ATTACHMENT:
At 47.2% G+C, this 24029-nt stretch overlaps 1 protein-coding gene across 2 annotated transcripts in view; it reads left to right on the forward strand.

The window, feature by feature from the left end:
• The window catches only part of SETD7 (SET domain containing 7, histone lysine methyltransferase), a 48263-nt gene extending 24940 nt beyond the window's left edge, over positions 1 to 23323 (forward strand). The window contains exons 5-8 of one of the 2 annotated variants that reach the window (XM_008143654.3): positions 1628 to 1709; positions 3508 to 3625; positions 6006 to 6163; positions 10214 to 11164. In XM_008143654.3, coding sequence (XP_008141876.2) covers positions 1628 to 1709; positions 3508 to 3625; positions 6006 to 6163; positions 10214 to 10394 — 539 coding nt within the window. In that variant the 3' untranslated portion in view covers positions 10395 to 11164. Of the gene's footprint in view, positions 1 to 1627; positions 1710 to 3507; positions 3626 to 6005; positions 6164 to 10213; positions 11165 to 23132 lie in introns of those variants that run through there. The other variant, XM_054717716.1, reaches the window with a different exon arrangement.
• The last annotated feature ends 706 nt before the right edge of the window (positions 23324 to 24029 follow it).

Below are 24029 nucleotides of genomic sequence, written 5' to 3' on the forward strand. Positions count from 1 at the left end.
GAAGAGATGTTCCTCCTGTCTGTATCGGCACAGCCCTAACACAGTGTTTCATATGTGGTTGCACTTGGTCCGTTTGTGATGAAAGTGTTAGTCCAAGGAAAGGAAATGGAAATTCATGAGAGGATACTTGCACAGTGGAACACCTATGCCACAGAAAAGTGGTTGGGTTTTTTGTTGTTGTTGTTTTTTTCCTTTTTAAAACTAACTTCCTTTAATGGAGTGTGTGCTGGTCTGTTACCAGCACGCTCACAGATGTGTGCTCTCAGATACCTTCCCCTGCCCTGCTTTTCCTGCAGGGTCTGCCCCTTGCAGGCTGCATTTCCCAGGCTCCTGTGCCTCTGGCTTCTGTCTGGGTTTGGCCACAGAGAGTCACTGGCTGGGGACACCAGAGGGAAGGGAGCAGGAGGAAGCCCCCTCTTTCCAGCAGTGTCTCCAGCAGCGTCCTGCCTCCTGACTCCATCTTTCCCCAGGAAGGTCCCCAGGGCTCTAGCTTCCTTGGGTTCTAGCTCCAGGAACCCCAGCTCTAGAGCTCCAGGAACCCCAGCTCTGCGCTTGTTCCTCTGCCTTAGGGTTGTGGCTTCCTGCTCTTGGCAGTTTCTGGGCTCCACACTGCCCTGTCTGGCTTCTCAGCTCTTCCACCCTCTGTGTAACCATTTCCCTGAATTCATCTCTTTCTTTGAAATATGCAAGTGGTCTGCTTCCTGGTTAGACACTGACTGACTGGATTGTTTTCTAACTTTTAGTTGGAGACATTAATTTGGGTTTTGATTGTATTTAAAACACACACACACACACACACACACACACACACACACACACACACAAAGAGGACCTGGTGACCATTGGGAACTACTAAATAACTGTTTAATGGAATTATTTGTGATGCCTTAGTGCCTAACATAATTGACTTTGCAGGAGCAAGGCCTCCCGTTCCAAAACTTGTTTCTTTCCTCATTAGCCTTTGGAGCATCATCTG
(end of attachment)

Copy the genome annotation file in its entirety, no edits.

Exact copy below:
At 47.2% G+C, this 24029-nt stretch overlaps 1 protein-coding gene across 2 annotated transcripts in view; it reads left to right on the forward strand.

The window, feature by feature from the left end:
• The window catches only part of SETD7 (SET domain containing 7, histone lysine methyltransferase), a 48263-nt gene extending 24940 nt beyond the window's left edge, over positions 1 to 23323 (forward strand). The window contains exons 5-8 of one of the 2 annotated variants that reach the window (XM_008143654.3): positions 1628 to 1709; positions 3508 to 3625; positions 6006 to 6163; positions 10214 to 11164. In XM_008143654.3, coding sequence (XP_008141876.2) covers positions 1628 to 1709; positions 3508 to 3625; positions 6006 to 6163; positions 10214 to 10394 — 539 coding nt within the window. In that variant the 3' untranslated portion in view covers positions 10395 to 11164. Of the gene's footprint in view, positions 1 to 1627; positions 1710 to 3507; positions 3626 to 6005; positions 6164 to 10213; positions 11165 to 23132 lie in introns of those variants that run through there. The other variant, XM_054717716.1, reaches the window with a different exon arrangement.
• The last annotated feature ends 706 nt before the right edge of the window (positions 23324 to 24029 follow it).

Below are 24029 nucleotides of genomic sequence, written 5' to 3' on the forward strand. Positions count from 1 at the left end.
GAAGAGATGTTCCTCCTGTCTGTATCGGCACAGCCCTAACACAGTGTTTCATATGTGGTTGCACTTGGTCCGTTTGTGATGAAAGTGTTAGTCCAAGGAAAGGAAATGGAAATTCATGAGAGGATACTTGCACAGTGGAACACCTATGCCACAGAAAAGTGGTTGGGTTTTTTGTTGTTGTTGTTTTTTTCCTTTTTAAAACTAACTTCCTTTAATGGAGTGTGTGCTGGTCTGTTACCAGCACGCTCACAGATGTGTGCTCTCAGATACCTTCCCCTGCCCTGCTTTTCCTGCAGGGTCTGCCCCTTGCAGGCTGCATTTCCCAGGCTCCTGTGCCTCTGGCTTCTGTCTGGGTTTGGCCACAGAGAGTCACTGGCTGGGGACACCAGAGGGAAGGGAGCAGGAGGAAGCCCCCTCTTTCCAGCAGTGTCTCCAGCAGCGTCCTGCCTCCTGACTCCATCTTTCCCCAGGAAGGTCCCCAGGGCTCTAGCTTCCTTGGGTTCTAGCTCCAGGAACCCCAGCTCTAGAGCTCCAGGAACCCCAGCTCTGCGCTTGTTCCTCTGCCTTAGGGTTGTGGCTTCCTGCTCTTGGCAGTTTCTGGGCTCCACACTGCCCTGTCTGGCTTCTCAGCTCTTCCACCCTCTGTGTAACCATTTCCCTGAATTCATCTCTTTCTTTGAAATATGCAAGTGGTCTGCTTCCTGGTTAGACACTGACTGACTGGATTGTTTTCTAACTTTTAGTTGGAGACATTAATTTGGGTTTTGATTGTATTTAAAACACACACACACACACACACACACACACACACACACACACACACAAAGAGGACCTGGTGACCATTGGGAACTACTAAATAACTGTTTAATGGAATTATTTGTGATGCCTTAGTGCCTAACATAATTGACTTTGCAGGAGCAAGGCCTCCCGTTCCAAAACTTGTTTCTTTCCTCATTAGCCTTTGGAGCATCATCTG